“It was really cold and freezing a lot of the time,” said Sarah Shumway. “We wore lots of jackets and layers to keep warm.”
The group also got to visit a village similar to Salkantay named Matinga, which had a very nice school by Peruvian standards. The group brought and donated six computers and monitors for the school, and one of the highlights of the trip for the youths from Star Valley was playing a soccer game against the school children and then reading books with them.
“Getting to spend time with the village children and interacting with the people in Peru was the best part of the trip,” Shumway said.
On the second week of the expedition, the group got to do some sight-seeing in Peru. They traveled to Pisac, which is known as the Sacred Valley. They also visisted Saqsaywaman, Ollantaytamboo, Machu Picchu and other places, and got to see some of the famous Inca ruins. Next they got to fly to Puerto Maldonado, where they got to spend three days in the jungle. The group got to track Cayman crocodiles and saw many monkeys, tarantulas, pirrahanas, anacondas and other wildlife native to the jungles of Peru. And although they were in a South American jungle, the weather was still cold and very rainy.
On July 12 the group was back in Lima, Peru where they got to go to the Temple, do some shopping and get a tour of the famous city, and then on July 13, they flew back home to the U.S.
“It was an amazing experience,” Shumway said. “Having the opportunity to interact with the people of Peru and to serve them was really life changing and had a big impact on us.”
Although it took a lot of time and hard work to raise the money to go on the expedition, and even though the expedition itself involved a lot of hard manual labor in challenging conditions, it turned out to be a wonderful opportunity for some Star Valley youths to spend a part of their summer visiting new places, gaining new experiences and putting their time and energy into serving others.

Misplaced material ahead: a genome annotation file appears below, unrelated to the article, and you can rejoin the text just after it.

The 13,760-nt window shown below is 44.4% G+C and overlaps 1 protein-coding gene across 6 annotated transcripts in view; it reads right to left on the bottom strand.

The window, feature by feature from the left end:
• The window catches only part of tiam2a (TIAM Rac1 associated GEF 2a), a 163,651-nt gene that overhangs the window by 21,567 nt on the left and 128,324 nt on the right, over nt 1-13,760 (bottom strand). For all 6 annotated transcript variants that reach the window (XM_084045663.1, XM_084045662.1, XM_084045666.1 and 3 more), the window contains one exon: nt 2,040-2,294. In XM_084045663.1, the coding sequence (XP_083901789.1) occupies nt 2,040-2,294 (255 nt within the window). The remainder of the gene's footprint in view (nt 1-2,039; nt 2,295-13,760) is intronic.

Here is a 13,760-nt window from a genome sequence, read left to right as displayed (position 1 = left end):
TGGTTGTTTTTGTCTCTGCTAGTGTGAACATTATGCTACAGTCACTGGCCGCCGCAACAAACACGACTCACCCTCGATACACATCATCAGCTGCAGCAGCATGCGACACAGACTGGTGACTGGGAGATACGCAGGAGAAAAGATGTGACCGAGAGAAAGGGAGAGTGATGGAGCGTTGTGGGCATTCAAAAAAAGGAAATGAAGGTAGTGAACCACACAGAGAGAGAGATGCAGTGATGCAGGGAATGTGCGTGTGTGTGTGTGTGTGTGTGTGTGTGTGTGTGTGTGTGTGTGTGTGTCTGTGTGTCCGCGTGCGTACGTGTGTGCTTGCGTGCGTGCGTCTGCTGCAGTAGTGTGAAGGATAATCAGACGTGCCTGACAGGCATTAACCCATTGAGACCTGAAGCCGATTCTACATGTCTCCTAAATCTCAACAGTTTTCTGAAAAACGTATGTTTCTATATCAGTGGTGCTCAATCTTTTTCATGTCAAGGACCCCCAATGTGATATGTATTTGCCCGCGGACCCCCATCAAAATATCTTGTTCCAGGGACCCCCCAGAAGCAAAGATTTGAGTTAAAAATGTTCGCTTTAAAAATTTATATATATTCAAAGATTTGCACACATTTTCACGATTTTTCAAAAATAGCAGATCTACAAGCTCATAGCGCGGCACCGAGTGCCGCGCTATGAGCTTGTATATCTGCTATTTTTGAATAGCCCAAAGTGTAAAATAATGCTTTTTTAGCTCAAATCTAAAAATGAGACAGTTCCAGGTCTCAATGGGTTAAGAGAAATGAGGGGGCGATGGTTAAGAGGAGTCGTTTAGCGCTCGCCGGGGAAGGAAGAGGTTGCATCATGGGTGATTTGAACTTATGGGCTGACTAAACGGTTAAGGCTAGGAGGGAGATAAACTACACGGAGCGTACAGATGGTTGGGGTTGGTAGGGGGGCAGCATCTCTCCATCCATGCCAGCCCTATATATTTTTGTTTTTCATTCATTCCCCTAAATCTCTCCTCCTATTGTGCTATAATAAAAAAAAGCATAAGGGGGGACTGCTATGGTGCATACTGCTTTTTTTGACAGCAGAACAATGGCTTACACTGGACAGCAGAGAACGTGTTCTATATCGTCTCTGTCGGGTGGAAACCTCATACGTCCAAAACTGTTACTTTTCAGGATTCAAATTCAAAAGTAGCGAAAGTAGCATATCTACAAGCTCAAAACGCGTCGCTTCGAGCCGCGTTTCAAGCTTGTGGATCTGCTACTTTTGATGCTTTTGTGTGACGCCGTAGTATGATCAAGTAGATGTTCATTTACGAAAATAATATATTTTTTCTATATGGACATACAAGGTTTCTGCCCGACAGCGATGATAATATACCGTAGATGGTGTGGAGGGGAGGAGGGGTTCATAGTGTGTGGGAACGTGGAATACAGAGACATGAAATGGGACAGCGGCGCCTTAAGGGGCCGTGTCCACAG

The story behind the name ‘Eagle Condor Humanitarian”:
For thousands of years South American Holy Men have prophesized of a reunion between the long separated People of the Eagle and People of the Condor.
The prophecy relates that in the beginning all the earth’s people were one, but long ago they divided into two groups and each followed a different path of development. The people of the Eagle were highly scientific and intellectual, and the people of the Condor were highly attuned to nature and the intuitive realm.
At this current juncture in earth’s history, the Eagle people will have reached a zenith in their amassing of scientific knowledge, technology and technological tools, expression of high art, and the ability to build and construct. They will even develop tools and technologies that will expand the mind, and they will be producing technical miracles of unimagined power and breadth. The enormous accomplishments and technologies will bring tremendous material wealth to the leaders of the Eagle world.
In this same era, the people of the Condor – people of the heart, the spirit, the senses, and the deep connection with the natural world, will be highly developed in their intuitive skills, but at the same time they will be hungry and impoverished for knowledge that will enable them to be successful in the material world.
Now is the era for the two groups to rejoin and share their knowledge and wisdom. The Eagle and the Condor will fly together in the same sky, wing to wing, and the world will come into balance.
For more information, visit www.eagle-condor.org